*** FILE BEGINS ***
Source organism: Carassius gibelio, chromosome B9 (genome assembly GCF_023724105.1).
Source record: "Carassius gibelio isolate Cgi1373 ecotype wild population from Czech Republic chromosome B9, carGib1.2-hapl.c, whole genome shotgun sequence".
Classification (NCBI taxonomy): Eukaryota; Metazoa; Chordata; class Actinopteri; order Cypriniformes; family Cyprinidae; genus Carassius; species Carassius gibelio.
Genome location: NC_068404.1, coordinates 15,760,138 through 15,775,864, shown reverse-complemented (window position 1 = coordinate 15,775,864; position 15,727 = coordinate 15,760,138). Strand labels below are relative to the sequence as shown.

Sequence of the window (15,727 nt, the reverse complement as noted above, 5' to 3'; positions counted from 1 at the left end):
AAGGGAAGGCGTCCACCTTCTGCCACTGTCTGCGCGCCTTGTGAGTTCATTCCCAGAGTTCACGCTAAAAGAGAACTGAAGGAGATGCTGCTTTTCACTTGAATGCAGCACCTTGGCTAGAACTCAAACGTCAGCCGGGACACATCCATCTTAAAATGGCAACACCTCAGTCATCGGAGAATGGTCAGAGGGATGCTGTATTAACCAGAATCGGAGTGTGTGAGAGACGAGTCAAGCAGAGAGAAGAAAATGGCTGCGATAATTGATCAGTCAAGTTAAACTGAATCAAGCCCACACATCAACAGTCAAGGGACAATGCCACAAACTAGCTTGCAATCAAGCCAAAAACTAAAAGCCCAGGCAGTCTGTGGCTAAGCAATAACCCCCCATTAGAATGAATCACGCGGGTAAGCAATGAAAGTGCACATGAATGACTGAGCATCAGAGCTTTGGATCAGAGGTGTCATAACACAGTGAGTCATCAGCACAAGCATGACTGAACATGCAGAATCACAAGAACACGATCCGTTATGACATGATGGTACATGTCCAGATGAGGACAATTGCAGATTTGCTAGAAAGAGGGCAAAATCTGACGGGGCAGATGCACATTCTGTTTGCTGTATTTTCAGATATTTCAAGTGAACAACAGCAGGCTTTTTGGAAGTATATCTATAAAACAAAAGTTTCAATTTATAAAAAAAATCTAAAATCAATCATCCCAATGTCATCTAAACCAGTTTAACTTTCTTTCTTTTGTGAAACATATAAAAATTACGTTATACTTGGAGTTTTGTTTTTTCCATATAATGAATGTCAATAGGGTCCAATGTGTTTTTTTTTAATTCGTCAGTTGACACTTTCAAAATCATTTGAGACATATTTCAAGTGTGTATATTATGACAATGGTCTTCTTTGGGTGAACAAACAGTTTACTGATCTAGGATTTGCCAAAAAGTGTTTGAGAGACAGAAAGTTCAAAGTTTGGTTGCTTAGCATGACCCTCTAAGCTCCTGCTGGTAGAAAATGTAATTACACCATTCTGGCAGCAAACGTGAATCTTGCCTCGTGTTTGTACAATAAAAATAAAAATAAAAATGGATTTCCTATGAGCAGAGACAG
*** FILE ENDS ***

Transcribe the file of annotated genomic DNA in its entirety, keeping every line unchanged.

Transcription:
Source organism: Carassius gibelio, chromosome B9 (genome assembly GCF_023724105.1).
Source record: "Carassius gibelio isolate Cgi1373 ecotype wild population from Czech Republic chromosome B9, carGib1.2-hapl.c, whole genome shotgun sequence".
Classification (NCBI taxonomy): Eukaryota; Metazoa; Chordata; class Actinopteri; order Cypriniformes; family Cyprinidae; genus Carassius; species Carassius gibelio.
Genome location: NC_068404.1, coordinates 15,760,138 through 15,775,864, shown reverse-complemented (window position 1 = coordinate 15,775,864; position 15,727 = coordinate 15,760,138). Strand labels below are relative to the sequence as shown.

Sequence of the window (15,727 nt, the reverse complement as noted above, 5' to 3'; positions counted from 1 at the left end):
AAGGGAAGGCGTCCACCTTCTGCCACTGTCTGCGCGCCTTGTGAGTTCATTCCCAGAGTTCACGCTAAAAGAGAACTGAAGGAGATGCTGCTTTTCACTTGAATGCAGCACCTTGGCTAGAACTCAAACGTCAGCCGGGACACATCCATCTTAAAATGGCAACACCTCAGTCATCGGAGAATGGTCAGAGGGATGCTGTATTAACCAGAATCGGAGTGTGTGAGAGACGAGTCAAGCAGAGAGAAGAAAATGGCTGCGATAATTGATCAGTCAAGTTAAACTGAATCAAGCCCACACATCAACAGTCAAGGGACAATGCCACAAACTAGCTTGCAATCAAGCCAAAAACTAAAAGCCCAGGCAGTCTGTGGCTAAGCAATAACCCCCCATTAGAATGAATCACGCGGGTAAGCAATGAAAGTGCACATGAATGACTGAGCATCAGAGCTTTGGATCAGAGGTGTCATAACACAGTGAGTCATCAGCACAAGCATGACTGAACATGCAGAATCACAAGAACACGATCCGTTATGACATGATGGTACATGTCCAGATGAGGACAATTGCAGATTTGCTAGAAAGAGGGCAAAATCTGACGGGGCAGATGCACATTCTGTTTGCTGTATTTTCAGATATTTCAAGTGAACAACAGCAGGCTTTTTGGAAGTATATCTATAAAACAAAAGTTTCAATTTATAAAAAAAATCTAAAATCAATCATCCCAATGTCATCTAAACCAGTTTAACTTTCTTTCTTTTGTGAAACATATAAAAATTACGTTATACTTGGAGTTTTGTTTTTTCCATATAATGAATGTCAATAGGGTCCAATGTGTTTTTTTTTAATTCGTCAGTTGACACTTTCAAAATCATTTGAGACATATTTCAAGTGTGTATATTATGACAATGGTCTTCTTTGGGTGAACAAACAGTTTACTGATCTAGGATTTGCCAAAAAGTGTTTGAGAGACAGAAAGTTCAAAGTTTGGTTGCTTAGCATGACCCTCTAAGCTCCTGCTGGTAGAAAATGTAATTACACCATTCTGGCAGCAAACGTGAATCTTGCCTCGTGTTTGTACAATAAAAATAAAAATAAAAATGGATTTCCTATGAGCAGAGACAG